Interestingly, the Renaissance that led to humanism and scientific revolution enabled Europe to expand on a global scale. While the Muslim world regressed, Europe became wealthy and powerful. Thus the Muslim threat was neutralized economically.

            The fourth fact to consider is this. Thomas Madden, Associate Professor and Chair of the Department of History at Saint Louis University, reckons that Christianity may have been extinct if not for the crusades, “Whether we admire the Crusaders or not, it is a fact that the world we know today would not exist without their efforts. The ancient faith of Christianity, with its respect for women and antipathy toward slavery, not only survived but flourished. Without the Crusades, it might well have followed Zoroastrianism, another of Islam's rivals, into extinction.”4

5. Religion Not The #1 Cause For Wars

            Finally, why or when do we discuss the Christian crusades?

            Crusades are typically invoked to accuse Christianity or religion per se of atrocities committed in the name of God. This accusation either strives to debunk God’s existence or highlight the hypocrisy seemingly inherent in religion.

            But facts reveal that irreligion claimed more lives than religion. So religion is not the #1 cause of wars.

            According to the “Encyclopedia of Wars,” 1763 wars have been waged until now. Out of 1763 wars, a very low 6.98% or 123 wars were attributed to religion. Of the 123 wars waged in the name of religion, 66 were Islamic. If Islamic wars are removed from this equation, wars waged in the name of religion are less than 4%.5

            CARM quotes statistics from R. J. Rummel’s Lethal Politics and Death by Government, which reveals that lives lost during religious wars pales in comparison to the number of people who died in the hands of non-religious dictators: 6

            Joseph Stalin               - 42,672,000

            Mao Zedong               - 37,828,000

            Adolf Hitler                - 20,946,000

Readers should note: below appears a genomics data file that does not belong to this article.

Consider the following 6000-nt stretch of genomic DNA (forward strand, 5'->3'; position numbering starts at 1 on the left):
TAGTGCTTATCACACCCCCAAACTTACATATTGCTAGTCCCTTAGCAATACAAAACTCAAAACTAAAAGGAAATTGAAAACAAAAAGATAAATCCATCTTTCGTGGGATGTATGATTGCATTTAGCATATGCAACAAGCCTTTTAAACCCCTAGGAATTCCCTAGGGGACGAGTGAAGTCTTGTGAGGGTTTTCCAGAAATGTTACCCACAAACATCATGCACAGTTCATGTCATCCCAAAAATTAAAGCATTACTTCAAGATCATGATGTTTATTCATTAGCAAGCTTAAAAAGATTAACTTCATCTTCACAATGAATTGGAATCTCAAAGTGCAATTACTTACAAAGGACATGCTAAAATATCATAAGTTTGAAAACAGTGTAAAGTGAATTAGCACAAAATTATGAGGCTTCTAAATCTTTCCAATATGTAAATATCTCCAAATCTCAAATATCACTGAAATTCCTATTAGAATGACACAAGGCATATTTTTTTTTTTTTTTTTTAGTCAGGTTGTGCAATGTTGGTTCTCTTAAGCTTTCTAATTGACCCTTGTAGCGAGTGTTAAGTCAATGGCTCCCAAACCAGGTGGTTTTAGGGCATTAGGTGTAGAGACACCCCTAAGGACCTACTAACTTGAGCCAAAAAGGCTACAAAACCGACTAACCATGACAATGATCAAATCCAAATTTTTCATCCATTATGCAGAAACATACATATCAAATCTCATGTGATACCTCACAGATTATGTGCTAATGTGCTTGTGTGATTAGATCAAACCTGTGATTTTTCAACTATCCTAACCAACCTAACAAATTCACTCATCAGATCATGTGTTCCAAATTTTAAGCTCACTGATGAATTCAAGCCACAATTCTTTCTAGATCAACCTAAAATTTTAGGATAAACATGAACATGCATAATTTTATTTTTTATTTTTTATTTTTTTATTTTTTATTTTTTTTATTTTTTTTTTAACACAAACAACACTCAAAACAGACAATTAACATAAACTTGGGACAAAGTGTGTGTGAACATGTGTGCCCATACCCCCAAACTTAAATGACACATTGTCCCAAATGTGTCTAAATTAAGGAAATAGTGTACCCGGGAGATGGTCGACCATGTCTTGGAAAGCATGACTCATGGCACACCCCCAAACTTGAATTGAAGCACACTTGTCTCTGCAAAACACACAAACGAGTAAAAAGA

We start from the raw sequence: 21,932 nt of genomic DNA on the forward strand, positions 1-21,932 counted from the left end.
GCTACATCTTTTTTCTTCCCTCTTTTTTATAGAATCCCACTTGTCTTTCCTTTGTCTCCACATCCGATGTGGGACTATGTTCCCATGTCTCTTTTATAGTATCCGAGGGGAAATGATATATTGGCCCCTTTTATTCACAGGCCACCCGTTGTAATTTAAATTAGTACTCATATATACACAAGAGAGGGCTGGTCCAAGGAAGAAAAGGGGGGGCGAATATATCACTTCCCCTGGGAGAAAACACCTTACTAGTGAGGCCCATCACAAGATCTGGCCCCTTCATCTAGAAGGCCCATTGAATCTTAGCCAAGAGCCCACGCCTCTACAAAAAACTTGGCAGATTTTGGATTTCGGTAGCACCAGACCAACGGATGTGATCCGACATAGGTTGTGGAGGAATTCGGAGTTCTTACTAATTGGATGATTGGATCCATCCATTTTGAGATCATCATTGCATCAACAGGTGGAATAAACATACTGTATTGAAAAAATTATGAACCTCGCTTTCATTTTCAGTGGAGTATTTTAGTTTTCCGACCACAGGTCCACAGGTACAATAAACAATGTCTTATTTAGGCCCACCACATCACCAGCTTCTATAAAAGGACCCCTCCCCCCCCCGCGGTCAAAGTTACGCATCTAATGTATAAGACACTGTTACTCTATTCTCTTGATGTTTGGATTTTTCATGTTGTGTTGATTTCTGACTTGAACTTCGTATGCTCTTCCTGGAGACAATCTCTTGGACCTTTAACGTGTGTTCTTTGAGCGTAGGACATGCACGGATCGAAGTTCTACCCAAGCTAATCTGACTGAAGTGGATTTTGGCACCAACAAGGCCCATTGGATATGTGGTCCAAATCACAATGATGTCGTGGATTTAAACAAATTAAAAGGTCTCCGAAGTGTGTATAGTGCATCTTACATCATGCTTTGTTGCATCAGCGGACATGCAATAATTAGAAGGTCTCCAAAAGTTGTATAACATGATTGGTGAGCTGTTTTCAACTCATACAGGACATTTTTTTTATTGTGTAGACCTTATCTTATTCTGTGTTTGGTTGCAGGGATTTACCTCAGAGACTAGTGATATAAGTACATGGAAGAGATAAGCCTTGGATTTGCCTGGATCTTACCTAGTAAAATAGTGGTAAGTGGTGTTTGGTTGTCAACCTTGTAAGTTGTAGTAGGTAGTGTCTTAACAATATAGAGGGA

Chiang Kai-shek         - 10,214,000

            Vladimir Lenin            - 4,017,000

            Hideki Tojo                 - 3,990,000

            Pol Pot                        - 2,397,000

Conclusion: How Do We Understand The Crusades

            Crusades need not be unconditionally condemned.

            If ISIS were to conquer a particular region in India or USA or any country for that matter, would not these countries retaliate to regain control or protect their territories? Likewise, crusades were in response to the unjustified Islamic aggression.

            Moreover, the Bible endorses just war. So from a biblical perspective, the crusades, as a just war - in response to an unjustified Islamic aggression, cannot be unequivocally condemned.

            However, atrocities committed during the crusades cannot be defended. The crusades violated the just-war stipulations. So an apology for the atrocities committed during crusades is in order.

            Mere apology would not suffice. Warped reasons that caused these atrocities should be examined and corrected to prevent future mishaps. Faulty theology, misguided and unruly campaigns are some causes for those atrocities.

            The sole cause for these reasons is the Satan. Satan will exist until the Lord’s return. So evil will continue to be perpetrated by the Satan under the pretext of some reason or the other.   

            Will religion cause wars and atrocities in the future?

            Religions that espouse martyrdom and killing their enemies could wage unjust wars.

            Christianity, if properly understood, should not cause unjust wars. But evil reigns in every gullible and spiritually immature man, so there are possibilities that radical and militant Christianity, which violate the Bible, could cause violence and wars. This cannot be ruled out. Such Christian militant outfits are in existence.

            But unjustified violence is not innate to Christianity. Old Testament cannot be cited as a pretext for violence. When the woman caught in the act of adultery was brought before the Lord, the Pharisees recommended her to be stoned according to the Old Testament laws.

            But Christ exposed the depravity inherent in every human to teach the accurate application of the Old Testament laws by highlighting that the one without sin cast the first stone.


Websites referenced were last accessed on 4th January 2016.






6 Ibid.